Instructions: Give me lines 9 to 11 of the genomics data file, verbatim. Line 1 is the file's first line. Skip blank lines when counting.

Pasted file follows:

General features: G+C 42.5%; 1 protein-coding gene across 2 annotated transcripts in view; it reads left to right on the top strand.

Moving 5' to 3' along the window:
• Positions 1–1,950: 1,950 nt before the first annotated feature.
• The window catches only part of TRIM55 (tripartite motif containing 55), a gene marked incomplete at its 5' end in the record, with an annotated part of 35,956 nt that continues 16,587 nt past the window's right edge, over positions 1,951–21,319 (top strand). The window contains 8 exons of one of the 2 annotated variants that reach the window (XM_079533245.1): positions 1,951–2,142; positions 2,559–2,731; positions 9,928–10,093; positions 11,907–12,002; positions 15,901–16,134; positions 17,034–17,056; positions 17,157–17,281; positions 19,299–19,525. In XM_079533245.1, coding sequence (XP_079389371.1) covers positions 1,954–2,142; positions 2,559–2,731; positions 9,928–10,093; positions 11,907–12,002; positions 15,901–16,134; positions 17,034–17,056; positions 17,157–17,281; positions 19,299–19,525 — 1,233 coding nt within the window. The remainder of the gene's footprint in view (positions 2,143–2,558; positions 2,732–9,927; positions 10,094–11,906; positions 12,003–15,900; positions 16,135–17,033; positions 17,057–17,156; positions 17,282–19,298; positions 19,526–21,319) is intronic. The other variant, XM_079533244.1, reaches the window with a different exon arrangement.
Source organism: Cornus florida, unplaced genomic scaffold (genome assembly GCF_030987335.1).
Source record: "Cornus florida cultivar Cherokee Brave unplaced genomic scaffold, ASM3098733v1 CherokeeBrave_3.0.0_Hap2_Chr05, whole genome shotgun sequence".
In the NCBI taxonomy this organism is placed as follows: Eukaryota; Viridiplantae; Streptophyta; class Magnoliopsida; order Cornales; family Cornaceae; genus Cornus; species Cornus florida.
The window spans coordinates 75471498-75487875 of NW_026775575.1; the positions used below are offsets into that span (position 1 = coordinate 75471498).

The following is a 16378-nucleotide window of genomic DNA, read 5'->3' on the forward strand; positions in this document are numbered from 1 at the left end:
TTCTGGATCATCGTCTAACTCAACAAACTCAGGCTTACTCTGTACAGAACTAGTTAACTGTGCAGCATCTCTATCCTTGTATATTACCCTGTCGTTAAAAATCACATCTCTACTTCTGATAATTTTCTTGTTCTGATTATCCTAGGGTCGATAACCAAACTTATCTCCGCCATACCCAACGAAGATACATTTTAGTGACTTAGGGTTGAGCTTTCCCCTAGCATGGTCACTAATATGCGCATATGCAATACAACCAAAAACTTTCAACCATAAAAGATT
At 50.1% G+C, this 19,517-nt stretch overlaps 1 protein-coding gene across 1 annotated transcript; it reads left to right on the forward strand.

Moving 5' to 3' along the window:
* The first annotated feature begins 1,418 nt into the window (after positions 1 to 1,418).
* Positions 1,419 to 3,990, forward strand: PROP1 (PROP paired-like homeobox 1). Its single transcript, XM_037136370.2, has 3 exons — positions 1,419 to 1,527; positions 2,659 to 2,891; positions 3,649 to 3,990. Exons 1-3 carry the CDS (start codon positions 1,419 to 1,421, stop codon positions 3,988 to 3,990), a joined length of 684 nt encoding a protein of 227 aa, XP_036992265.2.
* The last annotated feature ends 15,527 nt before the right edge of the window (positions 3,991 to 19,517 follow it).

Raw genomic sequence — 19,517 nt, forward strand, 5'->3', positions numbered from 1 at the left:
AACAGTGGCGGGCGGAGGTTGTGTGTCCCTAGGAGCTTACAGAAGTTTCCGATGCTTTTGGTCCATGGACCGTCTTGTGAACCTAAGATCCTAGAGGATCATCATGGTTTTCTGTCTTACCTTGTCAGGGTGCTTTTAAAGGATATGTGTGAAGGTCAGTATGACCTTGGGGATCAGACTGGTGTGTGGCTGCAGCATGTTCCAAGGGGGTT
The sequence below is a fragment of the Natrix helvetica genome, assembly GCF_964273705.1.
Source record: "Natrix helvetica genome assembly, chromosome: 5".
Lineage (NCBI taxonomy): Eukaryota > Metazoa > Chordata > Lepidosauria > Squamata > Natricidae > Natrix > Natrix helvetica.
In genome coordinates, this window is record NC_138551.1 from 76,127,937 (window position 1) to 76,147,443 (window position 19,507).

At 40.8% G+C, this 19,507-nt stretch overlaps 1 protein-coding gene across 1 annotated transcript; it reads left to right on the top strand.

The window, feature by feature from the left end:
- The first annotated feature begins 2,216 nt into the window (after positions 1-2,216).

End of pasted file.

The following is a 16378-nucleotide window of genomic DNA, read 5'->3' on the forward strand; positions in this document are numbered from 1 at the left end:
TTCTGGATCATCGTCTAACTCAACAAACTCAGGCTTACTCTGTACAGAACTAGTTAACTGTGCAGCATCTCTATCCTTGTATATTACCCTGTCGTTAAAAATCACATCTCTACTTCTGATAATTTTCTTGTTCTGATTATCCTAGGGTCGATAACCAAACTTATCTCCGCCATACCCAACGAAGATACATTTTAGTGACTTAGGGTTGAGCTTTCCCCTAGCATGGTCACTAATATGCGCATATGCAATACAACCAAAAACTTTCAACCATAAAAGATT
At 50.1% G+C, this 19,517-nt stretch overlaps 1 protein-coding gene across 1 annotated transcript; it reads left to right on the forward strand.